Fate Of Wandering Bill In Limbo
A last-minute twist that caught advocates by surprise is threatening to derail legislation to create new federal resources for those with autism and other developmental disabilities who are at risk of wandering.
The bill known as Kevin and Avonte’s Law would expand an existing program designed to help those with Alzheimer’s disease who are prone to bolting to include kids with developmental disabilities too.
The legislation, which was approved by the U.S. Senate in July, would authorize $2 million annually for the U.S. Department of Justice to issue grants to law enforcement agencies across the country to provide tracking devices, training and other resources to address wandering.
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A markup was scheduled this week in the House Judiciary Committee but the hearing was abruptly postponed the morning it was set to take place.
Judiciary Committee aides initially blamed the postponement on a scheduling conflict, but later acknowledged that more may have been at play saying “we have worked with members to identify fixes to address the privacy concerns.”
The delay came after the conservative group Americans for Limited Government put out a statement opposing the bill suggesting that it would “allow for the attorney general to authorize tracking chips to be inserted involuntarily into people.”
Disability advocates who have long pushed for the legislation said that nothing could be further from the truth. The bill makes funding available for wearable tracking devices — no chips or anything that would be inserted — and it specifically forbids the use of such technology if an individual objects.
Families with children at risk of wandering could request the trackers from participating law enforcement agencies. Devices are not actively monitored, but can allow law enforcement to locate a child who is reported missing, advocates said.
“This program has already been in place for 20 years for people with Alzheimer’s and we’re just trying to get it opened up to people with developmental disabilities too,” said Lori McIlwain, chair of the National Autism Association and head of the Autism Safety Coalition, which is comprised of a dozen disability advocacy groups supporting the bill.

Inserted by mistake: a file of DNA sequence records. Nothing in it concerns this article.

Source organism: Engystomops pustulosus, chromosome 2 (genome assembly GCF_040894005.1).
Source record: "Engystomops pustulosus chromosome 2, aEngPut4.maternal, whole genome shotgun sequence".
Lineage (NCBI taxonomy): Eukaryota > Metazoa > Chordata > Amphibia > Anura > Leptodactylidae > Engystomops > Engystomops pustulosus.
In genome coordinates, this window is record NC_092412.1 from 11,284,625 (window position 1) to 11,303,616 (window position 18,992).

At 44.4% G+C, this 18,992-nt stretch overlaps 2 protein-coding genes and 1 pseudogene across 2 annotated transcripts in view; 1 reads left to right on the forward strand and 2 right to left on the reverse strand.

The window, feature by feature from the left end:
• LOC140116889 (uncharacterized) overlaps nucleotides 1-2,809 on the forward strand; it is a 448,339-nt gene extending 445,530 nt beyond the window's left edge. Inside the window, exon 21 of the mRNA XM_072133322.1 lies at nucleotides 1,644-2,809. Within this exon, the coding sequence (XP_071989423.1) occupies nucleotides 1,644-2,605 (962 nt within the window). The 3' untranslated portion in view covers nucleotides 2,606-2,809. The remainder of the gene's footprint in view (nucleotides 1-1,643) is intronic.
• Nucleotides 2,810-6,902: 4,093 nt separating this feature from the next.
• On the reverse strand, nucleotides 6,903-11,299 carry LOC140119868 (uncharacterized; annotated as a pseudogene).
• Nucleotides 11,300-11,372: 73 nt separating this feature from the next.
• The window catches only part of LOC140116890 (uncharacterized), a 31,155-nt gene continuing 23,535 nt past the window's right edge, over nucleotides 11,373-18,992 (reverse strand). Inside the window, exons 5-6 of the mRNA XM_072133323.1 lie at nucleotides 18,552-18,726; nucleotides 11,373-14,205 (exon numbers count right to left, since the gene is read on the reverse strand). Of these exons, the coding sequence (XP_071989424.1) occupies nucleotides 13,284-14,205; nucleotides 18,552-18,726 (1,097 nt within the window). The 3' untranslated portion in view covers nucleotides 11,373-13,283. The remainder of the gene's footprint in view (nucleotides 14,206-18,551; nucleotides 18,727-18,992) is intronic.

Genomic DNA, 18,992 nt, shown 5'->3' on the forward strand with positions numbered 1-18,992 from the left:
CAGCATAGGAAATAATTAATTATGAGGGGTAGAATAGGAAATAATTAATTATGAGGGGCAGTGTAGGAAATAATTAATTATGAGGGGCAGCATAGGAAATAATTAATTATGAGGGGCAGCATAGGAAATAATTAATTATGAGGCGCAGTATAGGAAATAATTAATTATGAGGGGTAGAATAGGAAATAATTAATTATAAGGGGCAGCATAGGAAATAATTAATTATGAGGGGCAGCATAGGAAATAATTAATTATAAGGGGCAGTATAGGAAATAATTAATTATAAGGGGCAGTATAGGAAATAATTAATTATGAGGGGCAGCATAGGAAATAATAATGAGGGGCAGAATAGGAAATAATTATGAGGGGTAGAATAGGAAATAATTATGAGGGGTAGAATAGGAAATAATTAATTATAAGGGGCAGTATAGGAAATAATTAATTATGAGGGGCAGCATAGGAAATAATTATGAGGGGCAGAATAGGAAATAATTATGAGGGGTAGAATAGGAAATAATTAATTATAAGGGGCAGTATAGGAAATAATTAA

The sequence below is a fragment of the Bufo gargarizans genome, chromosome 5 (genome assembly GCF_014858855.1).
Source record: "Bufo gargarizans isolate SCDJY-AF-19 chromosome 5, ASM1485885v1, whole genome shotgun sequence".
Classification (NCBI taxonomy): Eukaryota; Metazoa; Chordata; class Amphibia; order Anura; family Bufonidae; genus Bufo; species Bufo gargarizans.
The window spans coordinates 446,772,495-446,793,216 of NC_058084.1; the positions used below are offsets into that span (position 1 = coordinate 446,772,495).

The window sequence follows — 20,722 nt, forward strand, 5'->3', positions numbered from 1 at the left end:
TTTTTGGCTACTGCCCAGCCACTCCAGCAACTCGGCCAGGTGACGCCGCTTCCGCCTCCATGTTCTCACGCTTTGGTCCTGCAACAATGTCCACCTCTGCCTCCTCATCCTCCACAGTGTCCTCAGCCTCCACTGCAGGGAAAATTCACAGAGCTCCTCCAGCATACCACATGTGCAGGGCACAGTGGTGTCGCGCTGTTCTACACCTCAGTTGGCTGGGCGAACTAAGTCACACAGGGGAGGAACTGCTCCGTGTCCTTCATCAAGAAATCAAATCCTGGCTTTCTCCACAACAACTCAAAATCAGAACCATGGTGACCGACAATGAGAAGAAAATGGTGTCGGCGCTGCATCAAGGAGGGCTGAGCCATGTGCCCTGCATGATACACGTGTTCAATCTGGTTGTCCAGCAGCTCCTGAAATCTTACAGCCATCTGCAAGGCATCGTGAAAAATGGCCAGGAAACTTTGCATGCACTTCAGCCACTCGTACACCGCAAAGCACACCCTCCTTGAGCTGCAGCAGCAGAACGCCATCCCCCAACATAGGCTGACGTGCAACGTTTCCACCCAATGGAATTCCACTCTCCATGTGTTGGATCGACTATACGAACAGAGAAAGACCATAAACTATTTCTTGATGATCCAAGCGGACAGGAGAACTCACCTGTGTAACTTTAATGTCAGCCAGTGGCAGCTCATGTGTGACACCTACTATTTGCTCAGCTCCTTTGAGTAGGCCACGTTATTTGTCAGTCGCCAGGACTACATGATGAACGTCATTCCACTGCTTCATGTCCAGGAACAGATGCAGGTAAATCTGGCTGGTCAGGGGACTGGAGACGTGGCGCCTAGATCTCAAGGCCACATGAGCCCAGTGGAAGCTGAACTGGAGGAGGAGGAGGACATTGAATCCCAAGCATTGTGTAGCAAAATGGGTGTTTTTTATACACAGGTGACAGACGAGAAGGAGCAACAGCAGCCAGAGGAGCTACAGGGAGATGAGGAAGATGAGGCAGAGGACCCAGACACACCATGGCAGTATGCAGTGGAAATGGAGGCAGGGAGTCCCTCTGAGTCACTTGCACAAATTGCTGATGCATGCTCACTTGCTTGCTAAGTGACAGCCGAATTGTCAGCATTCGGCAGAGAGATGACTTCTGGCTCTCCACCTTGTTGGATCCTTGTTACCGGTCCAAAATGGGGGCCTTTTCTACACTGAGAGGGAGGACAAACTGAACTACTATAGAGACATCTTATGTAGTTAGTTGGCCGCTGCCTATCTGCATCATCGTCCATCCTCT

Roughly half of children with autism have wandered away from a safe place, research suggests. And according to the Autism Safety Coalition, over 100 people with autism or Down syndrome have died in eloping incidents since 2011 alone, with a new death reported just last week.
McIlwain cited an example of a family in Michigan whose child with autism perished after wandering away. The family subsequently sought a tracking device for their other child on the spectrum, but was told that a law enforcement program providing such technology in their community was limited to individuals ages 65 and up.
“This is a common-sense bill. It helps prevent deaths in our community and it helps law enforcement find people quicker,” she said. “There’s a lot of misinformation out there. We’re just trying to get people to read the bill.”
Judiciary Committee aides said no new hearing is currently scheduled.
McIlwain said she’s hopeful that the bill will bypass the Judiciary Committee and go directly to the House floor so that it can be considered in the little time remaining before the end of this Congress.
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